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Five Exercise Myths Debunked

Get the real facts on common exercise misconceptions before you head to the gym.

We have all fallen victim to the myths surrounding exercise. You find yourself talking to a friend at the gym, and she tells you that she
heard from a friend of a friend about a new exercise program that guarantees weight loss. Your friend has tried it and has experienced “fantastic” results, so you begin to contemplate trying it, too.

This is the beginning of a cycle of myths that surround exercise. Below are some of the more common myths and the real facts behind those myths.

Doing crunches will get rid of belly fat. According to WebMD.com, doing crunches may not help you lose belly fat simply because it is not possible to pick the places of your body where you want to lose the fat. “Doing crunches will help to make your core stronger, but there is no such thing as spot reduction,” said Craig Castor, certified athletic trainer and supervisor, sports medicine and rehabilitation
at Allegheny General Hospital, which, along with , is part of the West Penn Allegheny Health System.

If you are not working up a sweat, you are not working out. “Wrong,” Castor said. “Studies show that as little as 15 minutes a day can be beneficial. You should be more concerned about working out in your target heart rate zone.” WebMD.com suggests that activities such as taking a walk or doing some light weight training may not cause you to break a sweat, but are still just as beneficial for your
health.

Machines are safer because they ensure you are doing the exercise correctly. People may assume that because all they need to do is get on a machine and set the amount of weight they want to lift, that the machine will do the rest, including putting your body in the right position and helping you to perform the movements correctly. But, according to WebMD.com, this is only true if the machine is
adjusted to your specific height and weight. “Machines can still be dangerous if the person using them is not properly trained on how to use them,” Castor explained. “When in doubt, consult an exercise professional who will show you how to use the machine safely.”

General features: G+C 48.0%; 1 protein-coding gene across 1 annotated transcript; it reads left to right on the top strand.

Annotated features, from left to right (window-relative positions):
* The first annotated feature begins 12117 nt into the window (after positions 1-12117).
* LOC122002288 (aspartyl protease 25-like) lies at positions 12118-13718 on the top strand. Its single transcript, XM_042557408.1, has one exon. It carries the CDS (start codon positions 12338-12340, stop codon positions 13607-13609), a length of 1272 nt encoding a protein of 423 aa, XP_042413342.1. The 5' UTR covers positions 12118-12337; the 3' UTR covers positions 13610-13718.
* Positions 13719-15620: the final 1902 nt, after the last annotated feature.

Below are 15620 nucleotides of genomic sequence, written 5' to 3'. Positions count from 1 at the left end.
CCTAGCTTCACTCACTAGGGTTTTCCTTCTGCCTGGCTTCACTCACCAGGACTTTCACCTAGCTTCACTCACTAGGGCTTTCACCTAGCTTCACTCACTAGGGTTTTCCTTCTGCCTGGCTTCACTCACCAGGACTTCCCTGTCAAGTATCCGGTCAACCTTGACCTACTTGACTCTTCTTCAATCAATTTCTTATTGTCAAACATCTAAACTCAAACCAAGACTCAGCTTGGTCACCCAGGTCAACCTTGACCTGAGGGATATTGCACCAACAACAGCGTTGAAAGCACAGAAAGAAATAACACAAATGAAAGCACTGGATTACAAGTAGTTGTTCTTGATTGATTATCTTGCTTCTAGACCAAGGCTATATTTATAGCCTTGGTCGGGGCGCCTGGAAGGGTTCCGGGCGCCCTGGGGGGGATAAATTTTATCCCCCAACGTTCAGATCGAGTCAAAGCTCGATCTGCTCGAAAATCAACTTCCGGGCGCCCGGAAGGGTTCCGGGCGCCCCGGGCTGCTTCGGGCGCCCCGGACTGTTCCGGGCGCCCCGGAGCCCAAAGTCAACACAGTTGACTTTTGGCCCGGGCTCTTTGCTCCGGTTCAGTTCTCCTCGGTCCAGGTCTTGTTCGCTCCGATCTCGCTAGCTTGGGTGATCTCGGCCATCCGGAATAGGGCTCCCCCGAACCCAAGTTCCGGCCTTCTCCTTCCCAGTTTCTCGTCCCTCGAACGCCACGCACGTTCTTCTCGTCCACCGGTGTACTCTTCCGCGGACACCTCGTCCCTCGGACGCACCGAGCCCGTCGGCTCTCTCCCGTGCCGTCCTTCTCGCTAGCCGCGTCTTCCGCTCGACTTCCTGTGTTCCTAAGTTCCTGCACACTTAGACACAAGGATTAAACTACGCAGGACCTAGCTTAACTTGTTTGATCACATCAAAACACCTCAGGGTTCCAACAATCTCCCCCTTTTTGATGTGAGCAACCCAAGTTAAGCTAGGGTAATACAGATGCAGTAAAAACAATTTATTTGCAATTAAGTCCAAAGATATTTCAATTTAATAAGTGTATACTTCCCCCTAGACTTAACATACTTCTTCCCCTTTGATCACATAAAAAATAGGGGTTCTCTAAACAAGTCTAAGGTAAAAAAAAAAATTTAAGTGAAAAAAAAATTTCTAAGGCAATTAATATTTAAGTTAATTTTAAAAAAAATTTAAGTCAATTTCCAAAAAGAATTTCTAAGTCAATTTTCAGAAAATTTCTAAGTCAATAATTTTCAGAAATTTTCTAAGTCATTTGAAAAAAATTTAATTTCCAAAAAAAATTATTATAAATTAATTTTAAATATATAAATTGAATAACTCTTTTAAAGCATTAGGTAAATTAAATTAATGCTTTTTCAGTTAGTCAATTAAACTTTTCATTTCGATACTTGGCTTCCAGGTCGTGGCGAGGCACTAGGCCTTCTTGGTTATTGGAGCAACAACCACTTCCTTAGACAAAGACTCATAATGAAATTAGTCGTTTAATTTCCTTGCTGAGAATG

No pain, no gain. “Thinking no pain, no gain during exercise can be dangerous,” Castor said. “Work within your limitations, and listen to your body. If the exercise you are doing is painful, your body is telling you to cut back.” Subscribing to the “no pain, no gain” theory holds the most potential for harm, according to WebMD.com. While you should expect to feel some degree of soreness a day or two after your
workout, that is different from feeling pain during your workout.

If you feel okay during exercise, you are likely not overdoing it. According to WebMD.com, the biggest mistake people when it comes to exercise is trying to do too much, too soon. This is especially common when people are returning to exercise after some time away, as they try to get back to where they left off. But, even though you feel okay during your workout, this does not mean you will not feel
something later. “Delayed onset muscle soreness, known as DOMS, occurs 24 to 48 hours after your workout,” Castor explained. “It pays to be smart with your workouts!”

For more information about sports medicine at Allegheny General Hospital, visit www.wpahs.org.

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